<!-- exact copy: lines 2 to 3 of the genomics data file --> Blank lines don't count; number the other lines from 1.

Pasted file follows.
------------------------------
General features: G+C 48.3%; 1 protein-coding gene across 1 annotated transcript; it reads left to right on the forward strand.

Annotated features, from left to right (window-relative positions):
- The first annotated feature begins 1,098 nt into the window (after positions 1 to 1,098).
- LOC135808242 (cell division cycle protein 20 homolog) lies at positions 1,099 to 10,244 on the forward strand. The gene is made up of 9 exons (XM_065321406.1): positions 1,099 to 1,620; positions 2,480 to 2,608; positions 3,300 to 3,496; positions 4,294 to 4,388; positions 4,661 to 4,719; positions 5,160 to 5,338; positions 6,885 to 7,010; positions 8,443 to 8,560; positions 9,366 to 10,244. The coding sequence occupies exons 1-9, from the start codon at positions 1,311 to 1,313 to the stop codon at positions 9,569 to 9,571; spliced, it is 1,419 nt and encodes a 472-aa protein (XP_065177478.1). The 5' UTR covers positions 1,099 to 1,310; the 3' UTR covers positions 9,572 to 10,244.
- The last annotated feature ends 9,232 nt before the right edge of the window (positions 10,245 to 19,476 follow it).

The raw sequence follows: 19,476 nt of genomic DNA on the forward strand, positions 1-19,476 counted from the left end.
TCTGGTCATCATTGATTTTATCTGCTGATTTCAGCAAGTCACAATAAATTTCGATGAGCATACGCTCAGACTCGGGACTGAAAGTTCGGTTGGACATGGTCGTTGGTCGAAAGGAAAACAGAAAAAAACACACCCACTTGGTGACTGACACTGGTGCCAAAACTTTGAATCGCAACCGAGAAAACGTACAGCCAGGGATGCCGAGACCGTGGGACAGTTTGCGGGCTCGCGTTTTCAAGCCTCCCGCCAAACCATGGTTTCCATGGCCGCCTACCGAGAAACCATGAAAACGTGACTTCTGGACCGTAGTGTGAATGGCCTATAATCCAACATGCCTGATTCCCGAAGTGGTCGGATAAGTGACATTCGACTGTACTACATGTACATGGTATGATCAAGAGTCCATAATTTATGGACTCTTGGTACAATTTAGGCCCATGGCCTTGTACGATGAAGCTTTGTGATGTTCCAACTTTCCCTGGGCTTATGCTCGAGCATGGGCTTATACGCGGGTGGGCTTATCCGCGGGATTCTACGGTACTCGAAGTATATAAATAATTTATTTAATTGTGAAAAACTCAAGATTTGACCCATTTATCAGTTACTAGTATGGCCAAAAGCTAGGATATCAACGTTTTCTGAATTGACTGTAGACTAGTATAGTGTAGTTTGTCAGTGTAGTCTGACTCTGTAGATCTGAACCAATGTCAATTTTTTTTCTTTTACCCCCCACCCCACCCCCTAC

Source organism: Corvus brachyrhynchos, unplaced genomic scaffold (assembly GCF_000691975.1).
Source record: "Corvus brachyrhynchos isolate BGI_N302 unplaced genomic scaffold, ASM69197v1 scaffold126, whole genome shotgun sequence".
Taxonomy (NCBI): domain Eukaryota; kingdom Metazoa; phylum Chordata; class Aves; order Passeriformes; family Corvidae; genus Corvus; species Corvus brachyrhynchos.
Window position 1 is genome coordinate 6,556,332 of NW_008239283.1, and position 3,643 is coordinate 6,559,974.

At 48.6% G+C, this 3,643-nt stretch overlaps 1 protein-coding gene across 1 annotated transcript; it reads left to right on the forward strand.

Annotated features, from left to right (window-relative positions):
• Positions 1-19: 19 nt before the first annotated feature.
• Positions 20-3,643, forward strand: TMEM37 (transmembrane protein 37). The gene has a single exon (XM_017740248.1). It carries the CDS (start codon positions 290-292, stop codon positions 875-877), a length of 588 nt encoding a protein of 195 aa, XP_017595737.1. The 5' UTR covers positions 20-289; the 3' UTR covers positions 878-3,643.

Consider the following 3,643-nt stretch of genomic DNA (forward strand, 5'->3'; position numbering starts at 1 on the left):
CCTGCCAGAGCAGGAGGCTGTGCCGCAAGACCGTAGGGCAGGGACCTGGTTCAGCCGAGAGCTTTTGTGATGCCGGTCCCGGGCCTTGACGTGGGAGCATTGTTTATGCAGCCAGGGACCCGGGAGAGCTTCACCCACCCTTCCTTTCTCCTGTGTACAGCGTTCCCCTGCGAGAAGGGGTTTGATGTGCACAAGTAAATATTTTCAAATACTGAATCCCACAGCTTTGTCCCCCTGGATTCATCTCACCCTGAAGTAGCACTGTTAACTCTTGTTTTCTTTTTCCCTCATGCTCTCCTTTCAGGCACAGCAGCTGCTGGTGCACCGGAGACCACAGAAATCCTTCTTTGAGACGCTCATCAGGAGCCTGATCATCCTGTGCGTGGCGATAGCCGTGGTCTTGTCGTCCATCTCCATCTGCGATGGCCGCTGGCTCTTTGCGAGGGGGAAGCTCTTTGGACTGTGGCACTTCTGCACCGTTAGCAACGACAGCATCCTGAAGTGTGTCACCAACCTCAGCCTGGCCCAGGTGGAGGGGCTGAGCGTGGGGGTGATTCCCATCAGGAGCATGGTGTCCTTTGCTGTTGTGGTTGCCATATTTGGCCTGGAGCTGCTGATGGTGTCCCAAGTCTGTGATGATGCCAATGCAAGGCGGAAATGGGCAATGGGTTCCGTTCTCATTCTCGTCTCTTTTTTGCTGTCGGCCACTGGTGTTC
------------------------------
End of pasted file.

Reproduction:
Annotated features, from left to right (window-relative positions):
- The first annotated feature begins 1,098 nt into the window (after positions 1 to 1,098).